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Clinton is unlikely to stay away from elective politics

To no one's surprise, Bill Clinton says if he could run again for president, he would.

Alas, for this career and congenital campaigner, the 22nd Amendment to the Constitution prohibits anyone from being elected to the office more than twice.Talking to reporters aboard Air Force One en route home from his Florida vacation, Clinton said that although he supports term limits for presidents, he thinks a two-term president should be allowed another chance at the White House after being out of office awhile.

A trial balloon, perhaps? Clinton is only 52, and Ronald Reagan greatly raised the acceptable age limit for a president when he turned 69 a few weeks after his inauguration.

Again, alas, the Republican Congress that proposed the 22nd Amendment in 1947 wasn't taking any chances on another Democratic four-termer like Franklin Roosevelt, and this Republican Congress, given its aversion to Clinton, isn't going to take any chances that the man it impeached will come back for a third term.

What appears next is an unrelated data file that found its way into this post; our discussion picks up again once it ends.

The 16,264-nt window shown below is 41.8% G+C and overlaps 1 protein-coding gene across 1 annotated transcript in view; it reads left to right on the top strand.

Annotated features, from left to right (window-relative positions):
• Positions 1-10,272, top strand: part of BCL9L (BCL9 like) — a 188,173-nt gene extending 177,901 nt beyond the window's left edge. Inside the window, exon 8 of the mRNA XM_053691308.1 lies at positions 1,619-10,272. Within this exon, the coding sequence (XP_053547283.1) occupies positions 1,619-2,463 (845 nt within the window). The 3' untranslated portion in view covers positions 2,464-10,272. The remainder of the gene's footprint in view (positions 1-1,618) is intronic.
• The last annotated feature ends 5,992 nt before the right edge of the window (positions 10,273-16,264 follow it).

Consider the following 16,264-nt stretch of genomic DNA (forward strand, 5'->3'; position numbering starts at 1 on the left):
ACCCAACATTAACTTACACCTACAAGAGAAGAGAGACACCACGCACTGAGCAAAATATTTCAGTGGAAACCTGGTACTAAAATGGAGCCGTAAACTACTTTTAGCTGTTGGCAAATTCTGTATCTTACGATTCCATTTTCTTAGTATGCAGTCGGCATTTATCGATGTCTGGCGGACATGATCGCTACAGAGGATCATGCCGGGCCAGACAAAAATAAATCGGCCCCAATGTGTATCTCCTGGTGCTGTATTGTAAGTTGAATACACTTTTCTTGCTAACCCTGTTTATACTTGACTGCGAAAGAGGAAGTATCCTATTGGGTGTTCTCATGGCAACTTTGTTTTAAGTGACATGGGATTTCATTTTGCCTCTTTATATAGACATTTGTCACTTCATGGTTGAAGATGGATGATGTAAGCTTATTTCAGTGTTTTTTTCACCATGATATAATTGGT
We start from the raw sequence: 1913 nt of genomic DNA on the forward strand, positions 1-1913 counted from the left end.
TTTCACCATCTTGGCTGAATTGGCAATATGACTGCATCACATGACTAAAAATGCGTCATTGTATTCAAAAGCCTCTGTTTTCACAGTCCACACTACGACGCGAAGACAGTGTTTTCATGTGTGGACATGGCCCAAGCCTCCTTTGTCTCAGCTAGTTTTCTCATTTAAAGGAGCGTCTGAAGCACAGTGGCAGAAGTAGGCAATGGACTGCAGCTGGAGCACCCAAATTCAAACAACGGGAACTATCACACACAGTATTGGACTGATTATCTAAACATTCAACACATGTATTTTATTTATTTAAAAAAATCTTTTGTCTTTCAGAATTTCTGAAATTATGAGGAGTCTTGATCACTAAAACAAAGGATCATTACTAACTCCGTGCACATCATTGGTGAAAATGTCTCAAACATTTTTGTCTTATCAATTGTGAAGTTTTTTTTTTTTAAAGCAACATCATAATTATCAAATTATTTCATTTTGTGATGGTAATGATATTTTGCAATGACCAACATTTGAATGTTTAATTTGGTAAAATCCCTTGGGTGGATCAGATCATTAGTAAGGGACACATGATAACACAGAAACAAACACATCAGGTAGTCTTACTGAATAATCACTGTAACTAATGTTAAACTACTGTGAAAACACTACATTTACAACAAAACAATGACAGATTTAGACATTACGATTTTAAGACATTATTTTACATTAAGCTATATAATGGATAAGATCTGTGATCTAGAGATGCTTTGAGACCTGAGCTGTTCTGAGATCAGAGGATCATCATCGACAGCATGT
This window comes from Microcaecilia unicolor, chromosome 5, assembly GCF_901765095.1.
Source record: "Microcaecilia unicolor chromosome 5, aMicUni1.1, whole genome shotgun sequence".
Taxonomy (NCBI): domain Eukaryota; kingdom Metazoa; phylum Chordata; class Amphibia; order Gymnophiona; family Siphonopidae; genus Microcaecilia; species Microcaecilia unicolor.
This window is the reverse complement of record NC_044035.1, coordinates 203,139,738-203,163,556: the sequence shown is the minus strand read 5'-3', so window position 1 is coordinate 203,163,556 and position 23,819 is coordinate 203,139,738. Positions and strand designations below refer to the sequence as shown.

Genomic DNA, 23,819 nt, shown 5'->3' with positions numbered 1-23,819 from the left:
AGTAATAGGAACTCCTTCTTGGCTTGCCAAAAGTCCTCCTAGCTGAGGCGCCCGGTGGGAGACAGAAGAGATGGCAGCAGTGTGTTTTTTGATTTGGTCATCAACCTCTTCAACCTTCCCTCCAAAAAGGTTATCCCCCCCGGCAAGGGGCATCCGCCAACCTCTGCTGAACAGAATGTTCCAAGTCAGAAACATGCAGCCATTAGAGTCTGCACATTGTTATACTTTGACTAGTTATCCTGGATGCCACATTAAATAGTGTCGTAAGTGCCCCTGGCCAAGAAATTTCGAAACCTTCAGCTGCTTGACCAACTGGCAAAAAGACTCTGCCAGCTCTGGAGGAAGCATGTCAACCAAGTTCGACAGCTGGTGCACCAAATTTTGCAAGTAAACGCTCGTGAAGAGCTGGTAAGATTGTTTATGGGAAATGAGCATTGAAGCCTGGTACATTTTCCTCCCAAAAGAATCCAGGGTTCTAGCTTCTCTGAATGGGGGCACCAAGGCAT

Vice president, assuming Clinton would accept the demotion, seems to be an option: take the second spot on the ticket and hope that the new president, well, croaked, an election-free means of regaining the Oval Office. But, yet another alas: The 12th Amendment says no person constitutionally ineligible to be president can be vice president.

No one who has followed Clinton's career believes he is finished with elective politics. The president says he envies his wife's political options, so -- who knows? -- if being senator from New York works out for Hillary Clinton, maybe there will be a second Clinton in the Senate down the road.